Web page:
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EBK Calls For Better Tax Incentives For Swiss Hedge Funds

by Ulrika Lomas, LawAndTax-News.com, Brussels

13 September 2007


The Swiss Federal Banking Commission (EBK), an independent regulator of the Swiss banking industry, has expressed its support for changes to the Swiss tax and legal system to encourage more hedge fund managers to base their activities in Switzerland.

In a report turning the spotlight on the development of the Swiss hedge fund market, the EBK observed that while Switzerland is home to some of the world's biggest hedge fund customers, the Swiss hedge fund industry itself is tiny compared with the main centres of New York and London, with only an estimated 50 hedge fund managers located in Switzerland out of a global total of 9,000 hedge funds.

The EBK stated that more than 5% of the assets invested in Switzerland are invested in hedge fund products, but about one third of the estimated $600 billion invested in funds of hedge funds comes from Switzerland, making it the world's second-biggest hedge fund investor after the United States.

The report suggested that changes to the tax and legal framework in Switzerland are needed to encourage growth in the country's hedge fund industry and to attract more fund managers.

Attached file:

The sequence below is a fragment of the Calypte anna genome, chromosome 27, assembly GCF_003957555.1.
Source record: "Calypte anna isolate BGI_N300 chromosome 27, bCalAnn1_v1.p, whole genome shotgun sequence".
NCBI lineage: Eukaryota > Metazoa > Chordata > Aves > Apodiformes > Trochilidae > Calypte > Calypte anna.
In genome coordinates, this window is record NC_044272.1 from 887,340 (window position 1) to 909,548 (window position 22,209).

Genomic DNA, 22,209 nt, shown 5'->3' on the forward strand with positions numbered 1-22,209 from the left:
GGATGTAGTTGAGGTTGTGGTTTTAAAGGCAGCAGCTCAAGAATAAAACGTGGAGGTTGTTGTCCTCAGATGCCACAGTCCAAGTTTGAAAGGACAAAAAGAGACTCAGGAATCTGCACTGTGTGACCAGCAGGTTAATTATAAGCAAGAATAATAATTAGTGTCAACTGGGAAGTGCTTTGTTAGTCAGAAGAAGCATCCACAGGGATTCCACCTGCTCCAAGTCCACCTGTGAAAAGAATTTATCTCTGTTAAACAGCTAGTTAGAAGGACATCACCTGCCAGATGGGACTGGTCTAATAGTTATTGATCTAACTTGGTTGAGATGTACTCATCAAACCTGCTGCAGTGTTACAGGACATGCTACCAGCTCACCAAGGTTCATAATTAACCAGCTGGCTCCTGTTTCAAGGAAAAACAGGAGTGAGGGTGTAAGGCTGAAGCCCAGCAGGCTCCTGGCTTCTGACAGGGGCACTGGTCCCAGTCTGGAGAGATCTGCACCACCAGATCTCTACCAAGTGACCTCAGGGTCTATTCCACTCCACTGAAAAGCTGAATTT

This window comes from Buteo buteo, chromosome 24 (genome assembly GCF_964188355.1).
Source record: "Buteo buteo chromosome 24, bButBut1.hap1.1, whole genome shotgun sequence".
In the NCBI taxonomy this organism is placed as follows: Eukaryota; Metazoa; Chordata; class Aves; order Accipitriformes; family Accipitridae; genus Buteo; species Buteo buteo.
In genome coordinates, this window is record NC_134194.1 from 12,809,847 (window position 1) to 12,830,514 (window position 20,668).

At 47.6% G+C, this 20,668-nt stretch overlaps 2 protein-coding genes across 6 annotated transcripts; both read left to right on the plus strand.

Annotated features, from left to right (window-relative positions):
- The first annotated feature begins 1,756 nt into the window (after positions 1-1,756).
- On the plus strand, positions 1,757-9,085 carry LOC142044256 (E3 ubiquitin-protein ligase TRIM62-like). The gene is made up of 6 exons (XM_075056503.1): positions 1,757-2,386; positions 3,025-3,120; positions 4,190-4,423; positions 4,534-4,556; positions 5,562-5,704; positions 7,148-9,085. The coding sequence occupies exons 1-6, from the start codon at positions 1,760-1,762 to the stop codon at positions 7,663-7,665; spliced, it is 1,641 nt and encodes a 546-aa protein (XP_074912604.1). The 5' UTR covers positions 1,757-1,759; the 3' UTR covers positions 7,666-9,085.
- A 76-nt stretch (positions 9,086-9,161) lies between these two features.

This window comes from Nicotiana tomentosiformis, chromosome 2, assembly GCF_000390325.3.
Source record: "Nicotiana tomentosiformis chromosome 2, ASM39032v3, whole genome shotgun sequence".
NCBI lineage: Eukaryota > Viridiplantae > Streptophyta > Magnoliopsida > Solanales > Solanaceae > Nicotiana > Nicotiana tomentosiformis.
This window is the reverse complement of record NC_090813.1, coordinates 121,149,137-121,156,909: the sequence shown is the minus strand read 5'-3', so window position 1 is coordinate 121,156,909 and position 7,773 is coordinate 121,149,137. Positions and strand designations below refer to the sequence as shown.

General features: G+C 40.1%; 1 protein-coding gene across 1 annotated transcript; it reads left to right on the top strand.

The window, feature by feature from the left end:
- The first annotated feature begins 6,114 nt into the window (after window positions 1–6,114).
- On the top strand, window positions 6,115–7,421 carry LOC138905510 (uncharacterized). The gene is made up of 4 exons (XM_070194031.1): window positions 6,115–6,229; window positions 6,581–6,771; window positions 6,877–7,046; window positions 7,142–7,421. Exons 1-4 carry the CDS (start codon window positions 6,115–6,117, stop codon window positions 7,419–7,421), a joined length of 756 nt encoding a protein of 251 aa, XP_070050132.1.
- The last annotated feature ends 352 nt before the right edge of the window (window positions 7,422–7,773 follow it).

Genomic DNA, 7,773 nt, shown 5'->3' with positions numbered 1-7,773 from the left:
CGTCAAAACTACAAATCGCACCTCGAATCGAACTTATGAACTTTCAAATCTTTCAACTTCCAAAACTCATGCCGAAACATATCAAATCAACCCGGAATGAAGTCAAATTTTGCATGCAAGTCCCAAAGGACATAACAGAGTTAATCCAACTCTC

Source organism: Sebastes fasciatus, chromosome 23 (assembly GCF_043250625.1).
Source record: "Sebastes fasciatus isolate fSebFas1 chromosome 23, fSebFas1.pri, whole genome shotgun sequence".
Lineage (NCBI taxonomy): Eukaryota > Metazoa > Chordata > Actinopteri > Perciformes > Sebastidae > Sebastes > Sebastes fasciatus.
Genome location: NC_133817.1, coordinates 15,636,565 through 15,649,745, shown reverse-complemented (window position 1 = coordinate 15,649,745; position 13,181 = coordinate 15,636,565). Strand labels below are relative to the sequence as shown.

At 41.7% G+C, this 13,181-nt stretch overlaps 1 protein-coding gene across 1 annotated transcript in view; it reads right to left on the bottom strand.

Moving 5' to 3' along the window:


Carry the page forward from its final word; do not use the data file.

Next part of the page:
"Aligning the today unfavourable tax conditions with those of the most important foreign locations could facilitate the settlement of hedge funds managers in Switzerland. In the view of the SFBC such a step would be welcome," the report stated. However, it added that such a decision lies with the political authorities who "will have to take into account other interests as well."

On the regulatory front, the EBK noted that the new Collective Investment Act offers a flexible legal framework with a number of different corporate forms for hedge fund activities in Switzerland, but managers of foreign hedge funds only have a limited opportunity to place themselves under the supervision of the SFBC. Revisions to the Act are needed to correct this, the report recommended.

"The possibility to be licensed and supervised could enhance Switzerland’s attractiveness as a location for hedge funds since a number of investors such as pension funds only invest in assets managed by asset managers under official oversight," the report stated. "The SFBC supports a revision of the Collective Investment Act toward the end of improving regulatory incentives for hedge fund managers to settle in Switzerland."

The EBK concluded that: "From an international perspective, Switzerland is a major market for the placement of hedge fund products. Conversely, it has to date been far less significant as a location for hedge fund managers and as a domicile for hedge funds themselves. The SFBC supports efforts to create incentives for hedge funds managers to base themselves in Switzerland by improving their operating environment."

A comprehensive report in our Intelligence Report series examining offshore investment, offshore stock exchanges, trusts and hedge funds is available in the Lowtax Library at http://www.lowtaxlibrary.com/asp/subs_reports.asp and a description of the report can be seen at http://www.lowtaxlibrary.com/asp/description_report9.asp

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